For a Christian reader, this last statement will exemplify a great flaw in the book. Obviously the author is not a believing Christian, and so is cut off from simple truths. He nowhere quotes "For God so loved the world ...." For my part, I found the ending puzzling. He seems to try very hard, and to want to, but to actually tie nothing up. When it grew strong enough, yes, the Christian church eventually stamped out Mediterranean paganism. After Constantine made them safe, individual Christians could pull down pagan shrines without fear of reprisals, and the church could and did torture into silence the staff at pagan oracles. The official Christian view became that paganism had at best only prophesied the coming of Christ and Christianity, and had done nothing else on a day to day basis for the people living by it. By about the year 500 A.D., the pagan story was over.

Fair enough, and fairly clear. But Fox concludes with a short ramble concerning the Sibyl, prophecy, a church built over a Sibylline oracle at Rome, and then a vague worried hint that if Christianity in turn collapses, all religious experience must cease. Why? (This is a pretty large claim with which to end a book.) Because "yet 'not to everyone do the gods appear ...' " So ... some human beings will always receive some kind of epiphany, -- yet not?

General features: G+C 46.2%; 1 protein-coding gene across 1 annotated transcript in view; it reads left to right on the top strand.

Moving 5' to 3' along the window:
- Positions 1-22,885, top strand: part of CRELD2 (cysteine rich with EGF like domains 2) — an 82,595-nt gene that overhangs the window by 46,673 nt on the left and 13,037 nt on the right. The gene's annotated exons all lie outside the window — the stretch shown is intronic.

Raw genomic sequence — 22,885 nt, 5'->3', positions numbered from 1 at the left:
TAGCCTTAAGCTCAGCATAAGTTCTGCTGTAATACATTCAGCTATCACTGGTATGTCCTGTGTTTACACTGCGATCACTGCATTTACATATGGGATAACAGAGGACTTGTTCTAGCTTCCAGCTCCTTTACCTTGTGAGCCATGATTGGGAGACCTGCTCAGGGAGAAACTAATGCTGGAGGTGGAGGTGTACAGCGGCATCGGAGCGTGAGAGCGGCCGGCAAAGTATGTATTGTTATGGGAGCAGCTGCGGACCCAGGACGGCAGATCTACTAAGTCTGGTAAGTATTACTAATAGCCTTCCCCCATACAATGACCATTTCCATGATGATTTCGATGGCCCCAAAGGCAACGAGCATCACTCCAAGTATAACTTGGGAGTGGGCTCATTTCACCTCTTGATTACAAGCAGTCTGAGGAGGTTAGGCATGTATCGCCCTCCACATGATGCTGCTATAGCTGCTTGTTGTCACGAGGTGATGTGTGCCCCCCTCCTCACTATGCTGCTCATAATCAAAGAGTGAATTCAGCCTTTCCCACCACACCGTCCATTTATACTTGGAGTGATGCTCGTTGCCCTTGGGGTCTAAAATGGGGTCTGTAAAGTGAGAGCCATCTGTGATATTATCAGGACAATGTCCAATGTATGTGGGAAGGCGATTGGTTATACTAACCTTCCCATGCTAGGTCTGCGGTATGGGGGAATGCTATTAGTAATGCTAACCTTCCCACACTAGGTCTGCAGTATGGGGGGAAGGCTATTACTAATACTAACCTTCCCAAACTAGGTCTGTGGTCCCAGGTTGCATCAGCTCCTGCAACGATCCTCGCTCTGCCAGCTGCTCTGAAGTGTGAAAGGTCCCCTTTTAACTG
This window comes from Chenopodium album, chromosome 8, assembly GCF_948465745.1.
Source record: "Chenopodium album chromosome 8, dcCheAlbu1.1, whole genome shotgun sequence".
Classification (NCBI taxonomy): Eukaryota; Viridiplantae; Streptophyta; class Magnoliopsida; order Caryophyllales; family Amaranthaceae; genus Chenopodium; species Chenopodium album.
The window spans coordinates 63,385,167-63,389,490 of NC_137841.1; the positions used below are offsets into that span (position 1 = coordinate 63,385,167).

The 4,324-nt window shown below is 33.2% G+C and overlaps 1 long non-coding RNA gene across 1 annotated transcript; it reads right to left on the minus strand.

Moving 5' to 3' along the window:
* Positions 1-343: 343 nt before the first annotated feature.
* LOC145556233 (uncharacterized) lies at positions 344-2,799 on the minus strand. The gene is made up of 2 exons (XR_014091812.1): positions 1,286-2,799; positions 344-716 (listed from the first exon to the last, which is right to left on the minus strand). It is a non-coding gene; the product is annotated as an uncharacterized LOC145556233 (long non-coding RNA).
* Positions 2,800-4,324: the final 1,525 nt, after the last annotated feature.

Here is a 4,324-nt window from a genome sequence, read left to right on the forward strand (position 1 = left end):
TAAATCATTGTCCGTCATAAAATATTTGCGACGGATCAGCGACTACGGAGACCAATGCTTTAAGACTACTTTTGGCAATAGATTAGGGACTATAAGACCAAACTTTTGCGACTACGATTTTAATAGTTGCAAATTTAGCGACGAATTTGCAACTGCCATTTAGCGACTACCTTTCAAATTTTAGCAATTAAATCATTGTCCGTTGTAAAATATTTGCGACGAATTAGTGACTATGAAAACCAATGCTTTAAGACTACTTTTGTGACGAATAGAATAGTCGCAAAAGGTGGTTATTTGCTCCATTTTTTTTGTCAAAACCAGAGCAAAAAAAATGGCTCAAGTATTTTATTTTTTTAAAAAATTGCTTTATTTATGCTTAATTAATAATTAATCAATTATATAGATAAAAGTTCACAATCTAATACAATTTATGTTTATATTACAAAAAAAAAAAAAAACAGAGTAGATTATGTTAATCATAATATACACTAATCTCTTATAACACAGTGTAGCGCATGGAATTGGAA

At this point, one is tempted to take a break, turn to a google search, and see just for curiosity's sake whether the old fellow is still alive. Why, my goodness, yes he is! And who am I calling old? Just in his sixties. And even got a cameo in a movie he consulted for. Well, well. I must rearrange my ideas, and stop picturing a white-haired soul in a Bath chair, lap robe, and slippers, sitting by a fire in Oxford and scribbling notes in Latin. And no mistake: it's a great, great book.